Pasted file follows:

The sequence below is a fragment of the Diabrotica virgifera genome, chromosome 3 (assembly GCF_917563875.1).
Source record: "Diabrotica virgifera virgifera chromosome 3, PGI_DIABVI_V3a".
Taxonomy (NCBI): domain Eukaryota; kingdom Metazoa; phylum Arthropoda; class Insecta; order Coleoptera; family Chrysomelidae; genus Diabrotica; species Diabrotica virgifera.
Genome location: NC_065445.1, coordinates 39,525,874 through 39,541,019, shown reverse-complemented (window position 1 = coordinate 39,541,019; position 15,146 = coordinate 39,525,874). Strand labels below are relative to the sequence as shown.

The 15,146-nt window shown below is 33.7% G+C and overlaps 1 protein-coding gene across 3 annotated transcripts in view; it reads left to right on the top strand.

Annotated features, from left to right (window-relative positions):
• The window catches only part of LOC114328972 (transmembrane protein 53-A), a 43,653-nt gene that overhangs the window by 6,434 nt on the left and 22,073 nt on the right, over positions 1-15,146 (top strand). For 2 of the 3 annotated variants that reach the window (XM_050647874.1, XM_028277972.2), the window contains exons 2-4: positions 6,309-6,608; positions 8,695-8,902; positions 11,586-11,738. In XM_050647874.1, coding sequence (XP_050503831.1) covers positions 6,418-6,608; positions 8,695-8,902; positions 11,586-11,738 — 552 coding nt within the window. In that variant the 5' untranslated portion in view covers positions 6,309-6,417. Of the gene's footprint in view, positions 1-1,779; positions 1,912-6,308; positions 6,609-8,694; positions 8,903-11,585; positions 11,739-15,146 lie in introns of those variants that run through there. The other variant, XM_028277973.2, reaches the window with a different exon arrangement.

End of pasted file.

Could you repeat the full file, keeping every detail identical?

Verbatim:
The sequence below is a fragment of the Diabrotica virgifera genome, chromosome 3 (assembly GCF_917563875.1).
Source record: "Diabrotica virgifera virgifera chromosome 3, PGI_DIABVI_V3a".
Taxonomy (NCBI): domain Eukaryota; kingdom Metazoa; phylum Arthropoda; class Insecta; order Coleoptera; family Chrysomelidae; genus Diabrotica; species Diabrotica virgifera.
Genome location: NC_065445.1, coordinates 39,525,874 through 39,541,019, shown reverse-complemented (window position 1 = coordinate 39,541,019; position 15,146 = coordinate 39,525,874). Strand labels below are relative to the sequence as shown.

The 15,146-nt window shown below is 33.7% G+C and overlaps 1 protein-coding gene across 3 annotated transcripts in view; it reads left to right on the top strand.

Annotated features, from left to right (window-relative positions):
• The window catches only part of LOC114328972 (transmembrane protein 53-A), a 43,653-nt gene that overhangs the window by 6,434 nt on the left and 22,073 nt on the right, over positions 1-15,146 (top strand). For 2 of the 3 annotated variants that reach the window (XM_050647874.1, XM_028277972.2), the window contains exons 2-4: positions 6,309-6,608; positions 8,695-8,902; positions 11,586-11,738. In XM_050647874.1, coding sequence (XP_050503831.1) covers positions 6,418-6,608; positions 8,695-8,902; positions 11,586-11,738 — 552 coding nt within the window. In that variant the 5' untranslated portion in view covers positions 6,309-6,417. Of the gene's footprint in view, positions 1-1,779; positions 1,912-6,308; positions 6,609-8,694; positions 8,903-11,585; positions 11,739-15,146 lie in introns of those variants that run through there. The other variant, XM_028277973.2, reaches the window with a different exon arrangement.